Helio Castroneves was seventh in his sixth try at scoring his elusive fourth Indianapolis 500 victory.
And yet the fourth member of Team Penske, Simon Pagenaud, might have had the best car of the four all race and came up with the worst result, a hard-luck 10th.
The always engaging, insightful Frenchman, who’s now based near Penske HQ in Charlotte after moving from Indianapolis last fall, had entered Sunday’s race feeling confident, and with good reason.
Pagenaud, now back with longtime engineer Ben Bretzman (who missed the Angie’s List Grand Prix of Indianapolis for good reason – a new baby in his family), led several practice sessions throughout the month in the No. 22 Avaya Team Penske Chevrolet.
As a result, Pagenaud told me during the IndyCar cross-country media day in Milwaukee last week it was the best race car he’s had since the 2010 24 Hours of Le Mans, his first Le Mans driving for the factory Peugeot team in worldwide sports car racing’s biggest endurance race.
“We fine-tuned the car really nicely,” Pagenaud said last week. “We could have maybe been a little higher up, but the front row is awesome. For race trim, looking how we were last night (Monday), we had good conditions compared to the race. It was hot, so it was great. It should be good.”
Come Sunday, Pagenaud rolled off third and was consistently engaged with Power and Scott Dixon in the top three throughout the race.
Pagenaud drove very smartly; although he led eight times for 35 laps (second only to Dixon’s 11 times for 84), Pagenaud hung in behind either or both of Dixon and Power to save fuel and thus extend his pit window an extra one or two laps.
It was due to pay dividends before it all went awry in the final 30 laps. Contact with Dixon at lap 170 damaged his front wing, and backed him up before he pitted for repairs.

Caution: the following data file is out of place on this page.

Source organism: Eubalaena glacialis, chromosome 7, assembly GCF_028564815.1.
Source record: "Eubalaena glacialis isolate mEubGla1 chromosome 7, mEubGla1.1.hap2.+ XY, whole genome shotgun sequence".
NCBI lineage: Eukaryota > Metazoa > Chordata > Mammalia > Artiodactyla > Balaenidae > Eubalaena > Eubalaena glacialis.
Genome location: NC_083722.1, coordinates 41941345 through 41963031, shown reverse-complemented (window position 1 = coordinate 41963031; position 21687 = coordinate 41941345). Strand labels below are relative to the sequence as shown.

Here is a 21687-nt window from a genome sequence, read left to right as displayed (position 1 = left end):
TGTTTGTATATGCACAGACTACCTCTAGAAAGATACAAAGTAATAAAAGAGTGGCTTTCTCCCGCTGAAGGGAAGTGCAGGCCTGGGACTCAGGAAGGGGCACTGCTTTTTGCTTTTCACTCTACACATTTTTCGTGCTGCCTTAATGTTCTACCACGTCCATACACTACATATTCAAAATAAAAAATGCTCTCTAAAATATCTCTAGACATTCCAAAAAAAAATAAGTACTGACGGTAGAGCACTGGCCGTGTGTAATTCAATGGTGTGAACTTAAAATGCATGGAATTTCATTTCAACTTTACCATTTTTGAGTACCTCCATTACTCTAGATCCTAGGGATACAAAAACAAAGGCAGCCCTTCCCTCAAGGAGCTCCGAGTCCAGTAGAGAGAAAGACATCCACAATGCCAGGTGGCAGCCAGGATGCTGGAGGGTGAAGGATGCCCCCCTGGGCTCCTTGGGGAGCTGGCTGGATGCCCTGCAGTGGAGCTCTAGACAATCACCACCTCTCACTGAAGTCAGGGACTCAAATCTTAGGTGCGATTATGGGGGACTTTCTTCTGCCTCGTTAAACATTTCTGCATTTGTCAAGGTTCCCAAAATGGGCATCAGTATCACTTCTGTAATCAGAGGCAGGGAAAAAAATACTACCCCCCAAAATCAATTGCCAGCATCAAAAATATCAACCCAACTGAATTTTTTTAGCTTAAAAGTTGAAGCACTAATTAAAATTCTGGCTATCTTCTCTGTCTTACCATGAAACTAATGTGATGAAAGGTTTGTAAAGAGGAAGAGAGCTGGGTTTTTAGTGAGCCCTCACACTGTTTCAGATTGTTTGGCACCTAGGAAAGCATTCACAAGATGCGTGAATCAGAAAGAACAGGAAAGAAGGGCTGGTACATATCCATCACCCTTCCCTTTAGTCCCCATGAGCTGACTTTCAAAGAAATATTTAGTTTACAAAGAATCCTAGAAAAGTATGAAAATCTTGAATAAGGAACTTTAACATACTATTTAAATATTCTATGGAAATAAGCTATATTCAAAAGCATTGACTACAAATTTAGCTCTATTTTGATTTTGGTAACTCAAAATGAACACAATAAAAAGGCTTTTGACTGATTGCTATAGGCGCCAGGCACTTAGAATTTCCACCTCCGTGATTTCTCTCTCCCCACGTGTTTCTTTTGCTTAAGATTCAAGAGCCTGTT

Upon returning to the track at lap 176 in the 21st position, Pagenaud showed the strength of his Chevrolet by climbing back into the 10th position by the time the checkered flag fell.
“The car was amazing. I thank Team Penske for all their hard work. It was a great day. The Avaya crew was on it, fantastic pit stops. What a race – we led, we were just cruising behind Dixon, saving fuel,” Pagenaud said post-race.
“At Lap 170, we knocked our front wing on Dixon and we had to come back in and we were last. We came back up to 10th in 10 laps. That just shows you how good the car was. I’m disappointed, too, but I’m really happy for Juan Pablo and Team Penske. It’s amazing. This team’s incredible.”
Pagenaud’s first month of May with Team Penske was certainly one to remember. There’s more sponsor commitments and functions – this marked Pagenaud’s first Penske media dinner, featuring partner Shell, Thursday night – but Pagenaud said he could handle it well because the car was so sorted.
“It’s been busy, but what’s so funny actually is that it’s easier to do,” Pagenaud told me in Milwaukee. “The car is so good, and because the team takes such good care of us, it’s easier to do all the media and sponsor commitments.
“You don’t have to worry as much about the race car bcecuase it’s pretty much sorted. It’s a comfort of life I have not had to this level. The only time I’ve felt this confident about a race car was 2010 in Le Mans. So it’s been impressive.”
Pagenaud was arguably one of the most impressive drivers on Sunday in what was one of his best ever oval drives; it was a far cry from when the setup balance was off for his Schmidt Peterson Motorsports finale at Auto Club Speedway last August.
He didn’t get the result he and his team deserved, but he certainly turned some heads on Sunday, and this month as a whole.